Recent Publications

Museums and Atlantic Slavery. Routledge, 2021. 144 p.

Slavery in the Age of Memory: Engaging the Past.  London, New York: Bloomsbury, 2020. 272 p.

 

 

51eewyxv9nl-_sx331_bo1204203200_Reparations for Slavery and the Slave Trade: A Transnational and Comparative History.  London, New York: Bloomsbury, forthcoming in 2017. 288 p.

 

Romantismo tropical: Um pintor francês nos trópicos. São Paulo: Editora da Universidade de São Paulo, 2017. 248 p.

 


Brazil Through French Eyes
Brazil Through French Eyes: A Nineteenth-Century Artist in the Tropics. Albuquerque: University of New Mexico Press, 2015. 264 p.

 

African Heritage and Memories of SlaveryAfrican Heritage and Memories of Slavery in Brazil and the South Atlantic World. Amherst, NY: Cambria Press, 2015. 428 p.

 

 

Shadows of the Slave PastShadows of the Slave Past: Memory, Heritage, and Slavery. New York: Routledge, 2014. 268 p.

 

 

Politics of MemoryPolitics of Memory: Making Slavery Visible in the Public SpaceNew York: Routledge, 2012. 296 p.

 

 

Paths of the Atlantic Slave TradePaths of the Atlantic Slave Trade: Interactions, Identities and Images. Amherst, NY: Cambria Press, 2011. 476 p.

 

 

Crossing MemoriesCrossing Memories: Slavery and African Diaspora, co-edited with Mariana P. Candido and Paul E. Lovejoy. Trenton, NJ: Africa World Press, 2011. 308 p.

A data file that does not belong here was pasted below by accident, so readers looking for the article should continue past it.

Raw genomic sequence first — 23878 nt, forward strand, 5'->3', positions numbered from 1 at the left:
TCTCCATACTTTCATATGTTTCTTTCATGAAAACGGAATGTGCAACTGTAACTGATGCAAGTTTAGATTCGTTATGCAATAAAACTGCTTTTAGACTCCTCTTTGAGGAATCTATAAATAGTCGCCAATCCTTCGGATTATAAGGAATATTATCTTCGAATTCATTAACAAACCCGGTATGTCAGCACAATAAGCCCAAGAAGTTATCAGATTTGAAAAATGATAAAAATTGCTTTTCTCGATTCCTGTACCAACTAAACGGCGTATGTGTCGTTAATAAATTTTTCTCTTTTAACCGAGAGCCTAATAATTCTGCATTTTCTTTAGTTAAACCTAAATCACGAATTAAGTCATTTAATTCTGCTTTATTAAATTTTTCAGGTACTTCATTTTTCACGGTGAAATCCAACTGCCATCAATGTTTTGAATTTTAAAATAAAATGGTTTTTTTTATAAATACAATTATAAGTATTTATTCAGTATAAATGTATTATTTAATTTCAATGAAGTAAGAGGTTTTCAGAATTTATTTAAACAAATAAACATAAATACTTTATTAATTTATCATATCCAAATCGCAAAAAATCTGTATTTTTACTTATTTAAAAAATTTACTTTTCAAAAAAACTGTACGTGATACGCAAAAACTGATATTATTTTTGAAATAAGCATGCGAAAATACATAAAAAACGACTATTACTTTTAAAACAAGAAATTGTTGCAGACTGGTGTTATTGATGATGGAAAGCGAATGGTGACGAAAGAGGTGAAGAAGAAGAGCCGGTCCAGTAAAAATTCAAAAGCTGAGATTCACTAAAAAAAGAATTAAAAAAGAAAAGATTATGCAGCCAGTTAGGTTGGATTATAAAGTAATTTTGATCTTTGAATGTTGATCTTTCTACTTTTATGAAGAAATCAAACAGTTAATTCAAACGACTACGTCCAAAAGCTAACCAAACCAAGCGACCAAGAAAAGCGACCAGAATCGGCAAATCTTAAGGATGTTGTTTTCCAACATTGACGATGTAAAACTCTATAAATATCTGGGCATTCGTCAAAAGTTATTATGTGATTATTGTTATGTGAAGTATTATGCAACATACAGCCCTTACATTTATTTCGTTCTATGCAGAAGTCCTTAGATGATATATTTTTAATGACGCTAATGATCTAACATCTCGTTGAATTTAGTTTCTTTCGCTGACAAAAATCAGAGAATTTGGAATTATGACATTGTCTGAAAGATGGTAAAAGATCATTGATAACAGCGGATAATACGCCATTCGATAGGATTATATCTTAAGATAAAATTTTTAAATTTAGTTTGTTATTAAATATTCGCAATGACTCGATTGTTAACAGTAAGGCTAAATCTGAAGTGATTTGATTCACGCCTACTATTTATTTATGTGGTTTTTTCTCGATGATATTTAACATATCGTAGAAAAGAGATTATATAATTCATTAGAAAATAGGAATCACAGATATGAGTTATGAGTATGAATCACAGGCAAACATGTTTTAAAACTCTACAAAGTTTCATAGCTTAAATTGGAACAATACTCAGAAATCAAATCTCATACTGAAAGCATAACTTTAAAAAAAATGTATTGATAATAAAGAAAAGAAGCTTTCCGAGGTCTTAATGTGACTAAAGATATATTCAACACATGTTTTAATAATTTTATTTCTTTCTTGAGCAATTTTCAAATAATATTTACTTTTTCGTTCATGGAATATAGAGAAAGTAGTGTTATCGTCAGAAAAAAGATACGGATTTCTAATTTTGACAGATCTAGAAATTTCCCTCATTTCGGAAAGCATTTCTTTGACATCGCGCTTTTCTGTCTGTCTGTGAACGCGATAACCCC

Public Memory of SlaveryPublic Memory of Slavery: Victims and Perpetrators in the South Atlantic. Amherst, NY: Cambria Press, 2010. 502 p.

 

 

Living HistoryLiving History: Encountering the Memory of the Heirs of Slavery. Newcastle, UK: Cambridge Scholars Publishing, 2009. 290 p.

 

Romantisme TropicalRomantisme tropical: l’aventure illustrée d’un peintre français au Brésil. Quebec: Presses de l’Université Laval, 2008. 282 p.

 

 

Media Coverage
Washington Post, New York Times, The Atlantic, The Guardian, Le Monde, Libération, O Globo, O Público
Country Focus
Brazil, United States, France, Republic of Benin, African diaspora
Expertise by Geography
Africa, Atlantic, Caribbean, Latin America, United States, Western Europe
Expertise by Chronology
18th century, 19th century, Early Modern, Modern, 20th century, 21st century
Expertise by Topic
Emancipation, Human Rights, Material Culture, Museums, Public History, Race, Slavery